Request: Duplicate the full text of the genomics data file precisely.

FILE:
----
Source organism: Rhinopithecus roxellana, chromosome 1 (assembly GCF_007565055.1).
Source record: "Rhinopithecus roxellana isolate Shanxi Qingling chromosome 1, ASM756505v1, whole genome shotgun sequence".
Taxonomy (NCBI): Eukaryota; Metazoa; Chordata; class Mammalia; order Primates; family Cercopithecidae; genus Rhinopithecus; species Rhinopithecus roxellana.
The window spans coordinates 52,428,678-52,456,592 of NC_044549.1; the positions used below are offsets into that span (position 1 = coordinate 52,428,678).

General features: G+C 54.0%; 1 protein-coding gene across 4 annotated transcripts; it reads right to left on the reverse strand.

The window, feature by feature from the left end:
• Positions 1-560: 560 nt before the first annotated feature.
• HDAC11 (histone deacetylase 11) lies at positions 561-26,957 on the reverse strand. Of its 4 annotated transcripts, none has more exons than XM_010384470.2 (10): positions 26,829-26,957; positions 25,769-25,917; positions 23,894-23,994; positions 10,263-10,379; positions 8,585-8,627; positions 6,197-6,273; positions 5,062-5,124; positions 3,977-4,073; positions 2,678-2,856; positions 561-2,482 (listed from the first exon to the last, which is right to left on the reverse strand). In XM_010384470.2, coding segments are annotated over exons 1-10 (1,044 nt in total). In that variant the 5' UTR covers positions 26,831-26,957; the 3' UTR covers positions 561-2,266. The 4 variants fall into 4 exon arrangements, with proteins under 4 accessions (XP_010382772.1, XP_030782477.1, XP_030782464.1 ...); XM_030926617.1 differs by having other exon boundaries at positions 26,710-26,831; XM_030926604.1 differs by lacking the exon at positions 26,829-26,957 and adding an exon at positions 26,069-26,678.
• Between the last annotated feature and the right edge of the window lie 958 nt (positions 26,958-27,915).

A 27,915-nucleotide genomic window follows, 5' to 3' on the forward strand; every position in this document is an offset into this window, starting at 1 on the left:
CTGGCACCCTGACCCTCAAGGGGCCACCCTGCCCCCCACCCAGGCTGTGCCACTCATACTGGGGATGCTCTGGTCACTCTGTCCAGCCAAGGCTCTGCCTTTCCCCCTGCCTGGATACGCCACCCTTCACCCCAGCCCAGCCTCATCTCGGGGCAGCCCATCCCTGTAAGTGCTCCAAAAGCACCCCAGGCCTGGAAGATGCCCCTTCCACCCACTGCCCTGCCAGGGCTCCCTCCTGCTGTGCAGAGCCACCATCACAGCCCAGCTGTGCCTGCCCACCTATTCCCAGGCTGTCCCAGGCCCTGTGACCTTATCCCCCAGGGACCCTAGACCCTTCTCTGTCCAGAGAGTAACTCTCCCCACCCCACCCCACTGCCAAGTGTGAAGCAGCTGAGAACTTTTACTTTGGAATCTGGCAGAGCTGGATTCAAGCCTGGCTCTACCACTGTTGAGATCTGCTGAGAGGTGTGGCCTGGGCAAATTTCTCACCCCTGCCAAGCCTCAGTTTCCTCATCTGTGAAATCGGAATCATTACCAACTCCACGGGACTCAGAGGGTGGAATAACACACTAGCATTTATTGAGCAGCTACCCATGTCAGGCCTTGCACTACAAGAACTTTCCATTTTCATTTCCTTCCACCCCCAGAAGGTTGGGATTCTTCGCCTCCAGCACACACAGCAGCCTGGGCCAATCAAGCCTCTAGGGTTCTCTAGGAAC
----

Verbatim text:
Source organism: Rhinopithecus roxellana, chromosome 1 (assembly GCF_007565055.1).
Source record: "Rhinopithecus roxellana isolate Shanxi Qingling chromosome 1, ASM756505v1, whole genome shotgun sequence".
Taxonomy (NCBI): Eukaryota; Metazoa; Chordata; class Mammalia; order Primates; family Cercopithecidae; genus Rhinopithecus; species Rhinopithecus roxellana.
The window spans coordinates 52,428,678-52,456,592 of NC_044549.1; the positions used below are offsets into that span (position 1 = coordinate 52,428,678).

General features: G+C 54.0%; 1 protein-coding gene across 4 annotated transcripts; it reads right to left on the reverse strand.

The window, feature by feature from the left end:
• Positions 1-560: 560 nt before the first annotated feature.
• HDAC11 (histone deacetylase 11) lies at positions 561-26,957 on the reverse strand. Of its 4 annotated transcripts, none has more exons than XM_010384470.2 (10): positions 26,829-26,957; positions 25,769-25,917; positions 23,894-23,994; positions 10,263-10,379; positions 8,585-8,627; positions 6,197-6,273; positions 5,062-5,124; positions 3,977-4,073; positions 2,678-2,856; positions 561-2,482 (listed from the first exon to the last, which is right to left on the reverse strand). In XM_010384470.2, coding segments are annotated over exons 1-10 (1,044 nt in total). In that variant the 5' UTR covers positions 26,831-26,957; the 3' UTR covers positions 561-2,266. The 4 variants fall into 4 exon arrangements, with proteins under 4 accessions (XP_010382772.1, XP_030782477.1, XP_030782464.1 ...); XM_030926617.1 differs by having other exon boundaries at positions 26,710-26,831; XM_030926604.1 differs by lacking the exon at positions 26,829-26,957 and adding an exon at positions 26,069-26,678.
• Between the last annotated feature and the right edge of the window lie 958 nt (positions 26,958-27,915).

A 27,915-nucleotide genomic window follows, 5' to 3' on the forward strand; every position in this document is an offset into this window, starting at 1 on the left:
CTGGCACCCTGACCCTCAAGGGGCCACCCTGCCCCCCACCCAGGCTGTGCCACTCATACTGGGGATGCTCTGGTCACTCTGTCCAGCCAAGGCTCTGCCTTTCCCCCTGCCTGGATACGCCACCCTTCACCCCAGCCCAGCCTCATCTCGGGGCAGCCCATCCCTGTAAGTGCTCCAAAAGCACCCCAGGCCTGGAAGATGCCCCTTCCACCCACTGCCCTGCCAGGGCTCCCTCCTGCTGTGCAGAGCCACCATCACAGCCCAGCTGTGCCTGCCCACCTATTCCCAGGCTGTCCCAGGCCCTGTGACCTTATCCCCCAGGGACCCTAGACCCTTCTCTGTCCAGAGAGTAACTCTCCCCACCCCACCCCACTGCCAAGTGTGAAGCAGCTGAGAACTTTTACTTTGGAATCTGGCAGAGCTGGATTCAAGCCTGGCTCTACCACTGTTGAGATCTGCTGAGAGGTGTGGCCTGGGCAAATTTCTCACCCCTGCCAAGCCTCAGTTTCCTCATCTGTGAAATCGGAATCATTACCAACTCCACGGGACTCAGAGGGTGGAATAACACACTAGCATTTATTGAGCAGCTACCCATGTCAGGCCTTGCACTACAAGAACTTTCCATTTTCATTTCCTTCCACCCCCAGAAGGTTGGGATTCTTCGCCTCCAGCACACACAGCAGCCTGGGCCAATCAAGCCTCTAGGGTTCTCTAGGAAC